Annenberg Radio News

Scientists talk about the looming threat of megaflood in the American west

A webinar hosted by the Huntington-USC Institute on California and the West discussed the possibility of extreme flood events in the American west

Photo of a flood

California hasn’t seen a megaflood for more than 150 years.

The Great Flood of 1862 killed more than 4,000 people — about one percent of the state’s total population.

Now scientists warn these megafloods could very well happen in our lifetimes along the Pacific coast of North America, including California.

The problem: climate change.

Dr. Daniel Swain is a climate scientist at the Institute of the Environment and Sustainability at UCLA. He spoke at the event today.

“Last summer, some very localized, localized, but quite extreme flooding in places that are normally very dry like Death Valley. And as recently as this past week in the interior southeastern deserts and the Imperial Valley of California. Those are not anywhere near on the spatial scale or magnitude of what happened in 1862. We are getting hints.”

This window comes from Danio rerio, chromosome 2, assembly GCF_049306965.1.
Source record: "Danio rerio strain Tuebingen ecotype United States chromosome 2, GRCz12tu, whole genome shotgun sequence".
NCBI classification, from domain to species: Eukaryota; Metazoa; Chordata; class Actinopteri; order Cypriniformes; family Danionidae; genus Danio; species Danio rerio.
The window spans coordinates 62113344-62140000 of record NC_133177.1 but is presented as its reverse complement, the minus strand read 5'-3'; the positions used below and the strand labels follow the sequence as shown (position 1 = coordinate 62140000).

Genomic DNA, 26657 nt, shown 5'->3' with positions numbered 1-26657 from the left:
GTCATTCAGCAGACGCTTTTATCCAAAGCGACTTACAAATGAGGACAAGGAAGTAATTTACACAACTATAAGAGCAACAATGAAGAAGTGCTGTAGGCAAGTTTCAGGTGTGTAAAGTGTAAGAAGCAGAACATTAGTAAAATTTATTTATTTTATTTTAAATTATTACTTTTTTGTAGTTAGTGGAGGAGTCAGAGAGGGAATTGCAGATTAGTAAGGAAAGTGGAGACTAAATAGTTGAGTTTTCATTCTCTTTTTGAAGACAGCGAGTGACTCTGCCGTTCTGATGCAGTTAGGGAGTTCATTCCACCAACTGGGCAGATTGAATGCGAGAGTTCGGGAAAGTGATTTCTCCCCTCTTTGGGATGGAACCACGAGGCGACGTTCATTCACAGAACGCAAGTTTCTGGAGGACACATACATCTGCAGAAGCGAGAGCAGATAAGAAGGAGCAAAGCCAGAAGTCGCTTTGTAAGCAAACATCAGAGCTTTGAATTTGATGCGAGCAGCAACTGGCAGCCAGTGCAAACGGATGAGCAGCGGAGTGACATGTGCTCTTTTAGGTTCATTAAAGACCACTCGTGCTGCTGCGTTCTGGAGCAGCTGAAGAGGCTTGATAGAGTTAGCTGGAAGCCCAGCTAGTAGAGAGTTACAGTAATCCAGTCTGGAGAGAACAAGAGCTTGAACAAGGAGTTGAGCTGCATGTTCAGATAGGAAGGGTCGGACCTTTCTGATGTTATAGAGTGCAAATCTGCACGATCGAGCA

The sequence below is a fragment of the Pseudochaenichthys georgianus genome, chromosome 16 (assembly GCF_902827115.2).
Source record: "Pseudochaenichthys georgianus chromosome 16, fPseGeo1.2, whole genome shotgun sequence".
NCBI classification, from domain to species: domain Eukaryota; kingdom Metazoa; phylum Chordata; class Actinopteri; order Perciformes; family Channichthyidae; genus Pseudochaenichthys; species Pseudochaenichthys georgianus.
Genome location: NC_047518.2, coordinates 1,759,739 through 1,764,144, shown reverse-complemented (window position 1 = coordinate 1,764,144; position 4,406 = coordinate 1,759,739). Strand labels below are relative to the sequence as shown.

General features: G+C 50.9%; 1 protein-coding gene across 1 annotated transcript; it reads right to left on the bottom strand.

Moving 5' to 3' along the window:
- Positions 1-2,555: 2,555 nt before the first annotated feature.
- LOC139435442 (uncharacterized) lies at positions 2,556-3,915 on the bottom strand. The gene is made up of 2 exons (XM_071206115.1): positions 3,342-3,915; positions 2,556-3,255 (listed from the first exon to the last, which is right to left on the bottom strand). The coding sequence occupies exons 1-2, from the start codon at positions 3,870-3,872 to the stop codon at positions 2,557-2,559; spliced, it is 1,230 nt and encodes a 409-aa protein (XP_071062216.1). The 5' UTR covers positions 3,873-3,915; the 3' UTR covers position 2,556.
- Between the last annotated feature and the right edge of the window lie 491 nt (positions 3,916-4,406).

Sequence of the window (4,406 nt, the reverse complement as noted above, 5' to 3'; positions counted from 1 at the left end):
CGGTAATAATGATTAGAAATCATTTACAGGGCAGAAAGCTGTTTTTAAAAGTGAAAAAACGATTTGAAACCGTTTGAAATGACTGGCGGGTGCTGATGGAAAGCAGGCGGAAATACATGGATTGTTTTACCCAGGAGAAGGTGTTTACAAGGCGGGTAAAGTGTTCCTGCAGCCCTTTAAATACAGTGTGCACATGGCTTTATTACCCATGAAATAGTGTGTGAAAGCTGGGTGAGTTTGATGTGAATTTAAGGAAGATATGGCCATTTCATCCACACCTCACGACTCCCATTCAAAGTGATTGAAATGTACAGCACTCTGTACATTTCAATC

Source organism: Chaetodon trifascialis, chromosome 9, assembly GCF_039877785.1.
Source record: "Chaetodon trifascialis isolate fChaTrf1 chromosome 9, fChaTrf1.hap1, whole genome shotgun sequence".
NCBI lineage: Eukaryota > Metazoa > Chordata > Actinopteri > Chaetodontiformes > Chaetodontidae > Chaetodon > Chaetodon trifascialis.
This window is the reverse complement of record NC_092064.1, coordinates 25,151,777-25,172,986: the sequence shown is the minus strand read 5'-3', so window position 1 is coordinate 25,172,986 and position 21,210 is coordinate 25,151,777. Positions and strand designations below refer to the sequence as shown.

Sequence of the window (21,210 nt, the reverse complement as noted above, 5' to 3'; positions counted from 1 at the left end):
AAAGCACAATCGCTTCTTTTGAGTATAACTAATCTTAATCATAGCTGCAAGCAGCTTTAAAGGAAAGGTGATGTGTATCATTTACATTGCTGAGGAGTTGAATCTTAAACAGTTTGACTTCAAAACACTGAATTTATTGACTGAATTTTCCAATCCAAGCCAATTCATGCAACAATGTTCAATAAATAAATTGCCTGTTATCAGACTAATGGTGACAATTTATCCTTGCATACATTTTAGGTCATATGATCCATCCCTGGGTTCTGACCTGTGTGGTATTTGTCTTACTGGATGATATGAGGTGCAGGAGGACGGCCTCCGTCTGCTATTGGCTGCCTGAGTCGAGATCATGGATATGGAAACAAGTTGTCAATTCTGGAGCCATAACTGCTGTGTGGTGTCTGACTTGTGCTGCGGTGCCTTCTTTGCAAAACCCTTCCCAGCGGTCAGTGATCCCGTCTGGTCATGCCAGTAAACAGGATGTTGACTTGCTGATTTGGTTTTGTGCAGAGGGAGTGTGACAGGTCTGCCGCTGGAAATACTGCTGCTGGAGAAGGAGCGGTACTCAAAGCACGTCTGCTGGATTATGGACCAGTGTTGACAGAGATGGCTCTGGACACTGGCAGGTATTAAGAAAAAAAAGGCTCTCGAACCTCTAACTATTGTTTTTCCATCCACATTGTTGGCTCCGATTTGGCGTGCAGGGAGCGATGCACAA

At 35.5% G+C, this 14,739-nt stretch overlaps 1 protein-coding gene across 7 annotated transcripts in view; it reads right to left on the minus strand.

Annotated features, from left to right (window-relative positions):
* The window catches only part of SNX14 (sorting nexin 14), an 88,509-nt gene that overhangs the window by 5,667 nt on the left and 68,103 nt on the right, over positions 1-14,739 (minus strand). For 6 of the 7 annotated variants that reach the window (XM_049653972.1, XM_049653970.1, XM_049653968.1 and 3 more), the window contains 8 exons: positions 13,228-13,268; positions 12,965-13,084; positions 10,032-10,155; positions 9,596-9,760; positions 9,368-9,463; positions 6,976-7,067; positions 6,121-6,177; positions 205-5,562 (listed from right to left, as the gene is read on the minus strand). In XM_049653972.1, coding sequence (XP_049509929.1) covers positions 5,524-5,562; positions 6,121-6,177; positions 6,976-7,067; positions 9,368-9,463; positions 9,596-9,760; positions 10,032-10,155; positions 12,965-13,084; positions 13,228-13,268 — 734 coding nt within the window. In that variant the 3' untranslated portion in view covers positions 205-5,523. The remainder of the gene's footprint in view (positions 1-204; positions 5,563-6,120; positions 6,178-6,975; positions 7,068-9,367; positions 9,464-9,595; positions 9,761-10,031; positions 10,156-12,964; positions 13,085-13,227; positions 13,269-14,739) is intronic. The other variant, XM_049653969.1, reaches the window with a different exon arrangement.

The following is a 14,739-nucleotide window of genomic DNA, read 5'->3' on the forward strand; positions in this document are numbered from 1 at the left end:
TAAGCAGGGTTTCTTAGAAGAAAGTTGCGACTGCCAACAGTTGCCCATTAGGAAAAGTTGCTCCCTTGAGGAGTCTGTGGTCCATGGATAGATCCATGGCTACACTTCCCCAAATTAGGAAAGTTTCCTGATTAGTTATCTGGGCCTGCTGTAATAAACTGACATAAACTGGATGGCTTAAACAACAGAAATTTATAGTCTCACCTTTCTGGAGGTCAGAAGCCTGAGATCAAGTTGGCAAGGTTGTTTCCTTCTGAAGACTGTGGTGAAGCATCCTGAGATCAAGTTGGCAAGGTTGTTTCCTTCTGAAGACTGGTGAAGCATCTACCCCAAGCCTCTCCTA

Dr. Swain studies causes and impacts of extreme weather on our warming planet and he told me about the rising risk.

“We think that the the likelihood of seeing an event of this magnitude at some point in the next 40 years typically is about 50 to 60%. So perhaps even more likely than not over the next 40 years, that’s a pretty significant risk cumulatively. And so, again, it could be this year, it could be 10, 20 years from now. But, you know, over time, the cumulative risk goes up quite a bit.”

William Cowan is an affiliated scholar at the Huntington-USC Institute on California and the West. His work blends environmental history, Indigenous studies and critical disaster studies. He offered this advice: “Really know where you live and really know your geography, really know your landscape and know your high ground and you know, know where your your dams and channels are. And also, keep in mind, ARs are historic. They’re powerful, but they’re not all bad. It’s part of the freshwater system. It’s an important part. The rivers in the sky connect directly to the rivers on the land.”

As the world grapples with extreme climatic events, studying the looming threats to prepare humanity sounds more and more like a must, rather than a homework assignment to put on the back burner.

William Cowan: When is a good time to care

Prachi Singh: About the climate change?

William Cowan: Yesterday.